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There are three random variables, $x,y,z$. The three correlations between the three variables are the same. That is,

$$\rho=\textrm{cor}(x,y)=\textrm{cor}(x,z)=\textrm{cor}(y,z)$$

What is the tightest bound you can give for $\rho$?

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    $\begingroup$ Presumably by "pho", you mean rho ($\rho$). However, your question is not clear. What do you mean by "What’s the tightest bound you can give"? $\endgroup$ – gung Oct 15 '13 at 1:57
  • $\begingroup$ Well the name of the variable is just a dummy. By tightest bound, I mean something like [-1, 1] for a correlation, but this clearly isn't the tightest possible bound. $\endgroup$ – user1352399 Oct 15 '13 at 2:08
  • $\begingroup$ Do you mean that rho=cor(x,y)=cor(x,z)=cor(y,z), and what are the limits for rho? $\endgroup$ – user31264 Oct 15 '13 at 2:23
  • $\begingroup$ Yes I mean that rho=cor(x,y)=cor(x,z)=cor(y,z) and what are the limits for rho. Dilip, can you extend that to say that rho must be non-negative, ie >= 0? $\endgroup$ – user1352399 Oct 15 '13 at 2:44
  • $\begingroup$ Closely related: stats.stackexchange.com/questions/5747. It's not quite a duplicate, but its answers provide some results for the general trivariate correlation matrix that are easy to specialize to this case. The two points they do not cover are sufficiency--namely, showing that any matrix whose coefficients satisfy the conditions actually is a correlation matrix for some distribution--and tightness (there are no better bounds). $\endgroup$ – whuber Oct 15 '13 at 5:06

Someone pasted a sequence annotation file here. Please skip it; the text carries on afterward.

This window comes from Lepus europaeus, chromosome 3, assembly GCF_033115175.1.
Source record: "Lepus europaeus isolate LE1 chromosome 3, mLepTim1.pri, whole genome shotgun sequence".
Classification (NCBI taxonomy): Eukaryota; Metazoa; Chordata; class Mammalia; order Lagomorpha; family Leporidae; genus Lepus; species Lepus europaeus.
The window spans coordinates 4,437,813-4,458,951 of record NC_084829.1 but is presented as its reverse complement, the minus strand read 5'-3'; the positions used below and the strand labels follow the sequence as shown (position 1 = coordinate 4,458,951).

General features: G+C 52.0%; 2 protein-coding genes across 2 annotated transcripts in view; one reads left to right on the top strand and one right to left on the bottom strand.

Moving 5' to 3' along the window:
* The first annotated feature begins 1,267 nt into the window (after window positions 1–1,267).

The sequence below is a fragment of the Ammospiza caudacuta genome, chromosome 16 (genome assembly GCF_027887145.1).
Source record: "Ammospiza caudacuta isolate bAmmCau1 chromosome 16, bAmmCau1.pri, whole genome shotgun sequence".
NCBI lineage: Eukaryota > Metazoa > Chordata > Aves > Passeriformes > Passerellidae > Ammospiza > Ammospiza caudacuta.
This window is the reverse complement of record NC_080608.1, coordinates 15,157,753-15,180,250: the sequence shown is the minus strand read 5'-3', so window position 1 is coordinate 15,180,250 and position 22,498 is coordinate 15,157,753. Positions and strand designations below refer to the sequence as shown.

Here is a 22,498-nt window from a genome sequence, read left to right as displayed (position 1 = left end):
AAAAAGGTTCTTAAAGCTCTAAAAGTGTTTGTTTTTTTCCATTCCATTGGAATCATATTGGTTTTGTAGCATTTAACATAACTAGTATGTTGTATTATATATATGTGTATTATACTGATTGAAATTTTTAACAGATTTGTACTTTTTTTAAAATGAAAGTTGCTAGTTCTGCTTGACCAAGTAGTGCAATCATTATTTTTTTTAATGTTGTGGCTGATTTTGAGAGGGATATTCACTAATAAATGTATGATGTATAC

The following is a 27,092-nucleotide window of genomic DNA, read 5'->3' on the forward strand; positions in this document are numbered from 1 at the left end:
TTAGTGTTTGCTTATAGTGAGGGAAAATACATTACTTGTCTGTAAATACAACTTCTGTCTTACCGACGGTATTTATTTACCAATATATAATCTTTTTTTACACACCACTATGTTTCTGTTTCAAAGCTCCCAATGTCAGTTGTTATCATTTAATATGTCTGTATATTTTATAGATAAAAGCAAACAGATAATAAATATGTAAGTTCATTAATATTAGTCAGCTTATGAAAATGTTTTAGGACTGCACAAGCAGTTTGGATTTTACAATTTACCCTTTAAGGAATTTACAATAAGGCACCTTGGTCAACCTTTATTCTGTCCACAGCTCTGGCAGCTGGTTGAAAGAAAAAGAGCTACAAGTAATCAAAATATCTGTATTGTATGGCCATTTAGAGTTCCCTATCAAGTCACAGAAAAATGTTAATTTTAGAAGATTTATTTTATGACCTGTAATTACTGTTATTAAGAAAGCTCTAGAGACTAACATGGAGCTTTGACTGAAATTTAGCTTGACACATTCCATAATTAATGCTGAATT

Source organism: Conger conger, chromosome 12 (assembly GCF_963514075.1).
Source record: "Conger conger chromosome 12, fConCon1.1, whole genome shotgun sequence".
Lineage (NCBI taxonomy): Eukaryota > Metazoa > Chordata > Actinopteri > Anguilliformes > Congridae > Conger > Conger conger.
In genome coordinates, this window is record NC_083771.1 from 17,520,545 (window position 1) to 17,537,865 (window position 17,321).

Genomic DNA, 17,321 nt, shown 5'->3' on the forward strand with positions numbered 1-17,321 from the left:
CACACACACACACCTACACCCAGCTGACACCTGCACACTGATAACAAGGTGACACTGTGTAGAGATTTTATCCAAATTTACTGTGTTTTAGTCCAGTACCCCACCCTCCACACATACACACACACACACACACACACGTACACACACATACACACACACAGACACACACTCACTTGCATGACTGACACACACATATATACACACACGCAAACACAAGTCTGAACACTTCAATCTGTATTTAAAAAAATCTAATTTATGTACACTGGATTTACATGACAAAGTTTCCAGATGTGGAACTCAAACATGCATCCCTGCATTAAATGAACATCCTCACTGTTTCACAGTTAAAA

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The common correlation $\rho$ can have value $+1$ but not $-1$. If $\rho_{X,Y}= \rho_{X,Z}=-1$, then $\rho_{Y,Z}$ cannot equal $-1$ but is in fact $+1$. The smallest value of the common correlation of three random variables is $-\frac{1}{2}$. More generally, the minimum common correlation of $n$ random variables is $-\frac{1}{n-1}$ when, regarded as vectors, they are at the vertices of a simplex (of dimension $n-1$) in $n$-dimensional space.

Consider the variance of the sum of $n$ unit variance random variables $X_i$. We have that $$\begin{align*} \operatorname{var}\left(\sum_{i=1}^n X_i\right) &= \sum_{i=1}^n \operatorname{var}(X_i) + \sum_{i=1}^n\sum_{j\neq i}^n \operatorname{cov}(X_i,X_j)\\ &= n + \sum_{i=1}^n\sum_{j\neq i}^n \rho_{X_i,X_j}\\ &= n + n(n-1)\bar{\rho} \tag{1} \end{align*}$$ where $\bar{\rho}$ is the average value of the $\binom{n}{2}$correlation coefficients. But since $\operatorname{var}\left(\sum_i X_i\right) \geq 0$, we readily get from $(1)$ that $$\bar{\rho} \geq -\frac{1}{n-1}.$$

So, the average value of a correlation coefficient is at least $-\frac{1}{n-1}$. If all the correlation coefficients have the same value $\rho$, then their average also equals $\rho$ and so we have that $$\rho \geq -\frac{1}{n-1}.$$ Is it possible to have random variables for which the common correlation value $\rho$ equals $-\frac{1}{n-1}$? Yes. Suppose that the $X_i$ are uncorrelated unit-variance random variables and set $Y_i = X_i - \frac{1}{n}\sum_{j=1}^n X_j = X_i -\bar{X}$. Then, $E[Y_i]=0$, while $$\displaystyle \operatorname{var}(Y_i) = \left(\frac{n-1}{n}\right)^2 + (n-1)\left(\frac{1}{n}\right)^2 = \frac{n-1}{n}$$ and $$\operatorname{cov}(Y_i,Y_j) = -2\left(\frac{n-1}{n}\right)\left(\frac{1}{n}\right) + (n-2)\left(\frac{1}{n}\right)^2 = -\frac{1}{n}$$ giving $$\rho_{Y_i,Y_j} = \frac{\operatorname{cov}(Y_i,Y_j)}{\sqrt{\operatorname{var}(Y_i)\operatorname{var}(Y_j)}} =\frac{-1/n}{(n-1)/n} = -\frac{1}{n-1}.$$ Thus the $Y_i$ are random variables achieving the minimum common correlation value of $-\frac{1}{n-1}$. Note, incidentally, that $\sum_i Y_i = 0$, and so, regarded as vectors, the random variables lie in a $(n-1)$-dimensional hyperplane of $n$-dimensional space.

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The tightest possible bound is $-1/2 \le \rho \le 1$. All such values can actually appear--none are impossible.

To show there is nothing especially deep or mysterious about the result, this answer first presents a completely elementary solution, requiring only the obvious fact that variances--being the expected values of squares--must be non-negative. This is followed by a general solution (which uses slightly more sophisticated algebraic facts).